If this sounds like the job for you, act fast! Unlike the Student Representative (SR) and Associate Student Representative (ASR) positions, Student Advisor hopefuls must go through a rigorous application process, about which you can find more information here. The application deadline is Monday, February 9, 2015. Although it is by no means an easy position, I’ve learned and grown as a leader and a person through the years; the travel opportunities and personal connections I’ve made with hard-working lovers of language and literature will help me in the future in the working world.

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Interning at Penguin: Life of a Book Nerd

Megan WilliamsMegan Williams
Rho Epsilon Chapter
Florida State University
Tallahassee, FL

It’s hard to believe sometimes our alphabet only has 26 letters. These 26 letters create anything and everything the mind can imagine. From this blog post to classics like A Tale of Two Cities, even childhood favorites like The Giving Tree. This is one of the many reasons I fell in love with the English language, and like many of us wanted to pursue it during college and after. For some, people told you how crazy or useless this major would be. You pay thousands of dollars for a college education and simply learn about your native langue. However, English is much more involved than others realize.

I lucked out though. I’ve always been a complete book nerd since I was little; dressing up as Amelia Bedelia instead of the Power Puff Girls or a Disney princess for my 3rd grade Halloween party. I have been able to turn my passion for stories into something more during my time at Penguin Random House as Razorbill’s intern; razorbill, as in the imprint responsible for titles like Jay Asher’s 13 Reasons Why or Richelle Meads Vampire Academy series.

mwilliamsblog2As an intern I am constantly learning and reading something new and exciting. Going into this internship I figured I would simply sit at my desk reading books all day. Although, I quickly learned this internship would be much more hands on. While I do spend a majority of my time reading books or manuscripts—which are under consideration to being acquired—I also get to learn about the industry. I never would have guessed until this summer the books we see on the shelves at Barnes and Noble took months and months to find a home there. The new release novels, while new to the public, have been a year and a half in the making. From acquiring the book to line-edits and cover design it really takes an army to create just one of the novels we find ourselves reading.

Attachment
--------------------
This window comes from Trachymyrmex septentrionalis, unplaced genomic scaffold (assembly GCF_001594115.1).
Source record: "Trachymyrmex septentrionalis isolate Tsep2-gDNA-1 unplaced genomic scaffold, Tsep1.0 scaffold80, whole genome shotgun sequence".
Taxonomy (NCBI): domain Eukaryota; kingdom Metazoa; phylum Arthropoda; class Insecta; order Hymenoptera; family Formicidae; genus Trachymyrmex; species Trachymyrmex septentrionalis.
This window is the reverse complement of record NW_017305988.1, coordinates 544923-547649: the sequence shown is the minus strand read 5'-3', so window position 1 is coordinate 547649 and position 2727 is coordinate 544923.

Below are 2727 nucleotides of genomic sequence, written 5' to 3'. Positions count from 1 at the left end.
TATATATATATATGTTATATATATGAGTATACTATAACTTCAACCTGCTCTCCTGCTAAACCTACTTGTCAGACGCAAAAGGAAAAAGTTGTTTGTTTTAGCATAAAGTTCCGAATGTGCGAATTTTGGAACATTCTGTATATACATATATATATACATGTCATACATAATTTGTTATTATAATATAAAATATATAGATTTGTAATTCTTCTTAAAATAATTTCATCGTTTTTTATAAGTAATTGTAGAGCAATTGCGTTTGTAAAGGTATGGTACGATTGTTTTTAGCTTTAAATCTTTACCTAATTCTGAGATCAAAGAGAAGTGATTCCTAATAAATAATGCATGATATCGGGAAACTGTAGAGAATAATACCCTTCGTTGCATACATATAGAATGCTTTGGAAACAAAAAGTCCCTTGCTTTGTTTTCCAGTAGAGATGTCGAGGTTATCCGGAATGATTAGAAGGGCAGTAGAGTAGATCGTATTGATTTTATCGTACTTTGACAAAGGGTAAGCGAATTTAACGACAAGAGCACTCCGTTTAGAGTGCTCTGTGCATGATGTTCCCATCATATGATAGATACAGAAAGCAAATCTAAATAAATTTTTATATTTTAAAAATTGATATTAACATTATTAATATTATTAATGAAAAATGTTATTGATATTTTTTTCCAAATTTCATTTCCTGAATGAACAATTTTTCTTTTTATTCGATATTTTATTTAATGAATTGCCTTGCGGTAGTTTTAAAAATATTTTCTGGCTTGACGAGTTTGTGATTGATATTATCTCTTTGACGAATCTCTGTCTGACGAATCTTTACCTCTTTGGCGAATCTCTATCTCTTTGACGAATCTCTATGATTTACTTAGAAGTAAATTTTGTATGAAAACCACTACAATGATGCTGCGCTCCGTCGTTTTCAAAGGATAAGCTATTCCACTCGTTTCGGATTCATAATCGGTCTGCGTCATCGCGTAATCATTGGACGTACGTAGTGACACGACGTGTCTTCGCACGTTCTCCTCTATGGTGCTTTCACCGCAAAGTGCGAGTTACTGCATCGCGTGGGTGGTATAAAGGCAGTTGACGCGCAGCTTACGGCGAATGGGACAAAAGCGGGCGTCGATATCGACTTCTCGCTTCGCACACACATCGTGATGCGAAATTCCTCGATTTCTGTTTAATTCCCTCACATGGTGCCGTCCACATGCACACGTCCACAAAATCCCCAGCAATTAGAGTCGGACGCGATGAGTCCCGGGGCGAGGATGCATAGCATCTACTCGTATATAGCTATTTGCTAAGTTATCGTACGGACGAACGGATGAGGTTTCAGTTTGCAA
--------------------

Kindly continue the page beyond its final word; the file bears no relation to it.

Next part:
When I first started in June, everyone around me was working towards and preparing for something the industry calls Launch. Not knowing what this was I quickly became enticed by the process. A complete year in advanced editors from every imprint must defend and sell their upcoming titles to the entire sales team for its division. Such a daunting and stressful task is not something I ever expected in editors to partake in. However, I am quickly learning there is a whole other side the publishing industry offers besides what I learned in my classes at school.

But the best part about this internship is I’m not limited to only interacting with one department. Each week Penguin sets up lunches and talks for interns. This way we get personal stories, advice, make connections with others who started out right where we once were.

New York itself can be the strangest and greatest city all at once. Not many places you will find a man in an expensive suit on the subway next to a Brooklyn hipster; a mom and her kids sitting on one bench, and a homeless man sleeping across from them on the other. I think it is this diversity which makes the city such a creative hub. It gives off this enticing, drug inducing vibe. Making its inhabitants believe anything and everything is possible with some hard work and a lot of luck. This constant go environment seems to make Manhattan keep spinning.

It truly is the city that never sleeps. Thankfully for me the publishing industry takes full advantage of “summer Fridays.” For an intern like me this means I don’t have to work on Fridays, getting a full three day weekend to explore. Even though Manhattan is a small island with a large population, there are still so many beautiful places and spaces to explore.

mwilliamsblog1By far the most appealing view I have found belongs to The Met. After careening through all the museum has to offer, visitors are treated to a breathtaking view of the city atop the building in their rooftop garden. The foliage around the city is a fresh, bright green. Onlookers can see the skyscrapers lining the clear blue sky for miles on end. It’s the perfect 360 view of the city, putting you at eye level with the central park tress.

When you are walking through the city it seems like such a large and intimidating place, but I can’ help but remember the very first view I had of the city at a time like that; flying in on the plane from Florida. The pilot circled over the Brooklyn Bridge and around the Statue of Liberty. When you see the city as something so small, you realize it is not such an intimidating place.

The Penguin Group (USA) ten-week paid summer internship is offered to current undergraduate Sigma Tau Delta members. The internship takes place in New York, NY, with exact dates to be determined by agreement between the recipient and Penguin Group (USA). The recipient will work 28 hours per week, earning minimum wager. Sigma Tau Delta will provide the recipient an additional $1,500 stipend to assist with travel and housing expenses. Submissions will be accepted through Monday, January 26.

View: Position Description and Application Instructions